A photo of the Seattle City Hall with tall glass buildings illuminated at dusk in the background.
If the City of Seattle values transparency and equity, it should make understanding its city code easier for residents, especially renters facing eviction. (Credit: SounderBruce, Creative Commons)

In this week’s episode, Ray Dubicki tracks the last few weeks of Seattle City Council meetings to listen in as a fairly small amendment is made to the city’s comprehensive plan. It takes a lot of talking and hearings to get a preference for highway lids written into the document. Given the enormous potential of covering a highway with parks or housing, hopefully it’s worth it.

We do talk quite a bit about comprehensive plans as many cities in Washington are undertaking extensive updates. The process of following this – and any – legislation through council depends on a certain readiness to engage antiquated procedures, time consuming speeches, and jargon. Here’s a little bit of what to expect at a meeting and some insight to the stuff you don’t see.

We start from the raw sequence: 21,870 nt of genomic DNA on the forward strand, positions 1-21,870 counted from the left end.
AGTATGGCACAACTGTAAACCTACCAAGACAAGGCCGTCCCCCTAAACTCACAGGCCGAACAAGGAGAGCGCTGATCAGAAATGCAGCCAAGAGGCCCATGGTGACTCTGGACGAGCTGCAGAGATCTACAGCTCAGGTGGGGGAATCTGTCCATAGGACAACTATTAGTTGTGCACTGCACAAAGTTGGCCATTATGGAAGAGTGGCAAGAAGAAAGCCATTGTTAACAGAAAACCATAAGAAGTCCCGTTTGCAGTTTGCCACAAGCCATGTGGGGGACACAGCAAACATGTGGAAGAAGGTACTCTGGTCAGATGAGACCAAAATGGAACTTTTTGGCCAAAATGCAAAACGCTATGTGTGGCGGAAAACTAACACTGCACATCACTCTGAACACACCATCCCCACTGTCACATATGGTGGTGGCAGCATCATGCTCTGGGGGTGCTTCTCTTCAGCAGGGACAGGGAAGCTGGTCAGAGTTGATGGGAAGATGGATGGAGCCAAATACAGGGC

We want to know your thoughts, opinions, and favorite city council committee. Reach out to us at podcast [at] theurbanist.org.  

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Article Author

Ray Dubicki is a stay-at-home dad and parent-on-call for taking care of general school and neighborhood tasks around Ballard. This lets him see how urbanism works (or doesn’t) during the hours most people are locked in their office. He is an attorney and urbanist by training, with soup-to-nuts planning experience from code enforcement to university development to writing zoning ordinances. He enjoys using PowerPoint, but only because it’s no longer a weekly obligation.